Then: It was Saturday. We (Steve, Tom, myself) went to the Encore Theater. I realize now that I can't remember where it was, but I think it was on Melrose Avenue, somewhere past Western. They were showing Last Year at Marienbad, Alain Robbe-Grillet's odd bit of surrealism, and Fellini's </i>La Dolce Vita.</i> I had seen Marienbad once before, and found it both tedious and confusing. The second time was no easier. About two thirds of the way through, I felt the need of a break, and went out to sit in the lobby. The theatre manager and one of his friends were there, and I got into a conversation with them about the movie. One of them liked the movie, and the other thought it a pretentious waste of film. The fan said "Whatever you think of the structure of the film, if you like great drama, you'll like Marienbad." I considered his statement almost as bizarre as the movie itself. Then I spent some time watching the traffic pass on the street outside.
La Dolce Vita I had seen several times, and enjoyed thoroughly, as usual. After the movie we went to a coffee house called The Fifth Estate on Sunset Boulevard. This was before coffee houses all began to look like Starbuck's, and the place was dark and smokey, with candles in red jars on the small wooden tables which were arranged through several rooms of what had once been a private house. There was flamenco music playing on a hi-fi system, and various groups of people sat barely discernable in the dimness, carrying on fevered discussions or playing chess. We found an empty table in a back room and settled in.
Marienbad featured a scene in which two of the characters played a game with match sticks. One matchstick is placed at the top, then rows of two, three, four, and five are placed below it. Each player by turn then takes as many sticks form any one row as he pleases. The player left with the last matchstick is the looser. Steve became obsessed with this game, and tore fifteen matches from a book and set them up. He insisted that Tom and I play the game with him. Neither of us could win. Dozens of games ensued, and Steve always left each of us with the last match.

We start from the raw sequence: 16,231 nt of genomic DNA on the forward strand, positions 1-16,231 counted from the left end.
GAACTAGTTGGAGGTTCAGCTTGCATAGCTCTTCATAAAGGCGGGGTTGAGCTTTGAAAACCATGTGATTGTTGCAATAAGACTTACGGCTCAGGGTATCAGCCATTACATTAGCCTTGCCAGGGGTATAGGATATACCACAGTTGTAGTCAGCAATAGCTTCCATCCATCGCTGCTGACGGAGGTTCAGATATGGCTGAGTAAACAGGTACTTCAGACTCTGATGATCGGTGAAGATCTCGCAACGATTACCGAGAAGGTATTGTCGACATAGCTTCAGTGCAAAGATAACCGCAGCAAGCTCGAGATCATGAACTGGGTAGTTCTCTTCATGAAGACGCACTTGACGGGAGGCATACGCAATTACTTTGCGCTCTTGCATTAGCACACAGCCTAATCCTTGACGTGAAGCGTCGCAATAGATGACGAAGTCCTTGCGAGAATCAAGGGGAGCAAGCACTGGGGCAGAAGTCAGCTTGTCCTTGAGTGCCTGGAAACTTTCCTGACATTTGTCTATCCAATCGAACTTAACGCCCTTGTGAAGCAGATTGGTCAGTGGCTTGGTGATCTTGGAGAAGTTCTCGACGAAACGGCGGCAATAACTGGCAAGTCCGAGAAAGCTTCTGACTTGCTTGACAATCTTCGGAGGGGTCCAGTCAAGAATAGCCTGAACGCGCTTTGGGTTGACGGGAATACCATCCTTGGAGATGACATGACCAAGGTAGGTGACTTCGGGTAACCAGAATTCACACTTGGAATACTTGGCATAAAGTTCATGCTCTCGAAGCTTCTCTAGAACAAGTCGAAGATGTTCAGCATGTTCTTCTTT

Finally, we gave up and left him to find another partner, and Tom and I went out into the fresh air of a small patio alongside the building and spent a long time talking. I don't remember what we talked about, but I think that the essence of it was something not in the words themselves. It was the night, and the music and voices drifting from the building and the traffic from the boulevard, and it was the experience of being young and having thoughts and finding out what they were all about. It was something important that doesn't need to be remembered. What I remember is that we laughed and were close and the city spread around us its entrancing blanket of lights, and that I thought it would never change, and we would always be there.
And I remember that I had cold apple cider at the coffee house that night, colder than the fresh November air, as fresh and sweet as anything I have ever tasted.